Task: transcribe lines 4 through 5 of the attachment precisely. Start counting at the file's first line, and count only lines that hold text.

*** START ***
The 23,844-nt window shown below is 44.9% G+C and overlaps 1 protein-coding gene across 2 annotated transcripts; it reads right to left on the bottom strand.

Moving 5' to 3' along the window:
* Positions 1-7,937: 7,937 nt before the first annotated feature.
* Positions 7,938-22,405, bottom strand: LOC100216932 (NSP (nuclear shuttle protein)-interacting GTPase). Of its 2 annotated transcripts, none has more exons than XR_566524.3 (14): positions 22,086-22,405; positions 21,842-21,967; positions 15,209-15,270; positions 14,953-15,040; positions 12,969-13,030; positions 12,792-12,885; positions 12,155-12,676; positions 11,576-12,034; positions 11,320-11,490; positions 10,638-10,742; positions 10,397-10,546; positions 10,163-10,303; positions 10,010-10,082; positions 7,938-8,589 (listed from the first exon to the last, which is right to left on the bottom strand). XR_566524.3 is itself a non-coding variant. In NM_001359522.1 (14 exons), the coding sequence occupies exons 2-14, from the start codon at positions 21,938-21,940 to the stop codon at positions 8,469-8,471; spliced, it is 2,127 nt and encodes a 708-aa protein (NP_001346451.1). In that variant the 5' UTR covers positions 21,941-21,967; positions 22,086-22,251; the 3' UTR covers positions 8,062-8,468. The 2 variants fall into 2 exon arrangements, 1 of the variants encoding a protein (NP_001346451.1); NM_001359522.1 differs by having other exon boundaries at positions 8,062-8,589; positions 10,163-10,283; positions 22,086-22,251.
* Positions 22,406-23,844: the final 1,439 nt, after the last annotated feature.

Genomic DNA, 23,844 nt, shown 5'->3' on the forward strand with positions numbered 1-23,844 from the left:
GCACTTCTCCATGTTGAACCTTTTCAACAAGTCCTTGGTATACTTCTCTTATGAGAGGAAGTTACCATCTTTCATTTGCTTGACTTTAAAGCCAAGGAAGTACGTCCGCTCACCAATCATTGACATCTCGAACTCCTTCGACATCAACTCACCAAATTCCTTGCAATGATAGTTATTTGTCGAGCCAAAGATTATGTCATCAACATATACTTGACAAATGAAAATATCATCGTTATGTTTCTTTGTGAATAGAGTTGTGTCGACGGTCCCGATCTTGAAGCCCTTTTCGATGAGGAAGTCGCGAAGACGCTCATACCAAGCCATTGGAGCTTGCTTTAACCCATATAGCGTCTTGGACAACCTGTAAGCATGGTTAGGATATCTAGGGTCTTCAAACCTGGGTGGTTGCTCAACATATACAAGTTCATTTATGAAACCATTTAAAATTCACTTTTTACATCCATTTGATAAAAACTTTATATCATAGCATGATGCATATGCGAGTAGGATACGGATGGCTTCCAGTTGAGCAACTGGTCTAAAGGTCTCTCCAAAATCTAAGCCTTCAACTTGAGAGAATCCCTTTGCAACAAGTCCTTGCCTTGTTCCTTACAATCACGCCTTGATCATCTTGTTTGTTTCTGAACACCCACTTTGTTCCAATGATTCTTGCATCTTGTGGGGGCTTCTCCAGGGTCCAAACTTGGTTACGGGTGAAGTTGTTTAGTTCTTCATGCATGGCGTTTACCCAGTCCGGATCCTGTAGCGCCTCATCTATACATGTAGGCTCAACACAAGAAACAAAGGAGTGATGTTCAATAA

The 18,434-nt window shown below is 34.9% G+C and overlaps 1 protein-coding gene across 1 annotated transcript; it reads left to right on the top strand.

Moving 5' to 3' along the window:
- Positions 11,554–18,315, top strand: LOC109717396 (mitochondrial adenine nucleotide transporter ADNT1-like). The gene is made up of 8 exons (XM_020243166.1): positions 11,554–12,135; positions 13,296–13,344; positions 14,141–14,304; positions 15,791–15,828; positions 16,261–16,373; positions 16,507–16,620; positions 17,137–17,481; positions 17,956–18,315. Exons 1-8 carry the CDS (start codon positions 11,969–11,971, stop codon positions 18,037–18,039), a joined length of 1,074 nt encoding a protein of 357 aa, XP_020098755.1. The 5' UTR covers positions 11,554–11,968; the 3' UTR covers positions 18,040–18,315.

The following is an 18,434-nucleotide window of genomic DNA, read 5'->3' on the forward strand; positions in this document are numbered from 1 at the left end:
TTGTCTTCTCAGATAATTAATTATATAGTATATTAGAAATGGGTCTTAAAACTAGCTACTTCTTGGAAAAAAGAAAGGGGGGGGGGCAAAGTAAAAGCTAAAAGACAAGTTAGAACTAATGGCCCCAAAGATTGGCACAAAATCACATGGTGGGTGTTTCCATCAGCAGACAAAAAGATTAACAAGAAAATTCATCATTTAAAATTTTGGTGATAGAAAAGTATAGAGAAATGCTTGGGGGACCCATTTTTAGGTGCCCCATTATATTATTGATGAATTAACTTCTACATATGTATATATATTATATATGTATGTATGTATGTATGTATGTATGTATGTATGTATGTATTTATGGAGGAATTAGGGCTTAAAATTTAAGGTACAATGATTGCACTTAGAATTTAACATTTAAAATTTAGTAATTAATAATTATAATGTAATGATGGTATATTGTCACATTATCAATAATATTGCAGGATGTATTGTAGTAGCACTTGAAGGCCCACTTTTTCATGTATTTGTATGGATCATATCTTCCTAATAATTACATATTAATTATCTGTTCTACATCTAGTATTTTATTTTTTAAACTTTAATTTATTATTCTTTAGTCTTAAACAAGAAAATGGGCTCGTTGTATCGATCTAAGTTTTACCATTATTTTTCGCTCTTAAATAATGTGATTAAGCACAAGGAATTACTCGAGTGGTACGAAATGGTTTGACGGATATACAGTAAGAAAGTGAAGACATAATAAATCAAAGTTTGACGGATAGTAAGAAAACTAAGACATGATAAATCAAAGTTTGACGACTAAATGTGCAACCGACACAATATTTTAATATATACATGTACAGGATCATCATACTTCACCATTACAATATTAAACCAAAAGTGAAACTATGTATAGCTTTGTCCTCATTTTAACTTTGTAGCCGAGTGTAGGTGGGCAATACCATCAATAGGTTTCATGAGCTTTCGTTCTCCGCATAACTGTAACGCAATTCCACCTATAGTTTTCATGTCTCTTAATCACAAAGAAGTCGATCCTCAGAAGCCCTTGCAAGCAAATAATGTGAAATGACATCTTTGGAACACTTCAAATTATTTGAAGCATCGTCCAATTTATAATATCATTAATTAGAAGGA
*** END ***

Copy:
* Positions 7,938-22,405, bottom strand: LOC100216932 (NSP (nuclear shuttle protein)-interacting GTPase). Of its 2 annotated transcripts, none has more exons than XR_566524.3 (14): positions 22,086-22,405; positions 21,842-21,967; positions 15,209-15,270; positions 14,953-15,040; positions 12,969-13,030; positions 12,792-12,885; positions 12,155-12,676; positions 11,576-12,034; positions 11,320-11,490; positions 10,638-10,742; positions 10,397-10,546; positions 10,163-10,303; positions 10,010-10,082; positions 7,938-8,589 (listed from the first exon to the last, which is right to left on the bottom strand). XR_566524.3 is itself a non-coding variant. In NM_001359522.1 (14 exons), the coding sequence occupies exons 2-14, from the start codon at positions 21,938-21,940 to the stop codon at positions 8,469-8,471; spliced, it is 2,127 nt and encodes a 708-aa protein (NP_001346451.1). In that variant the 5' UTR covers positions 21,941-21,967; positions 22,086-22,251; the 3' UTR covers positions 8,062-8,468. The 2 variants fall into 2 exon arrangements, 1 of the variants encoding a protein (NP_001346451.1); NM_001359522.1 differs by having other exon boundaries at positions 8,062-8,589; positions 10,163-10,283; positions 22,086-22,251.
* Positions 22,406-23,844: the final 1,439 nt, after the last annotated feature.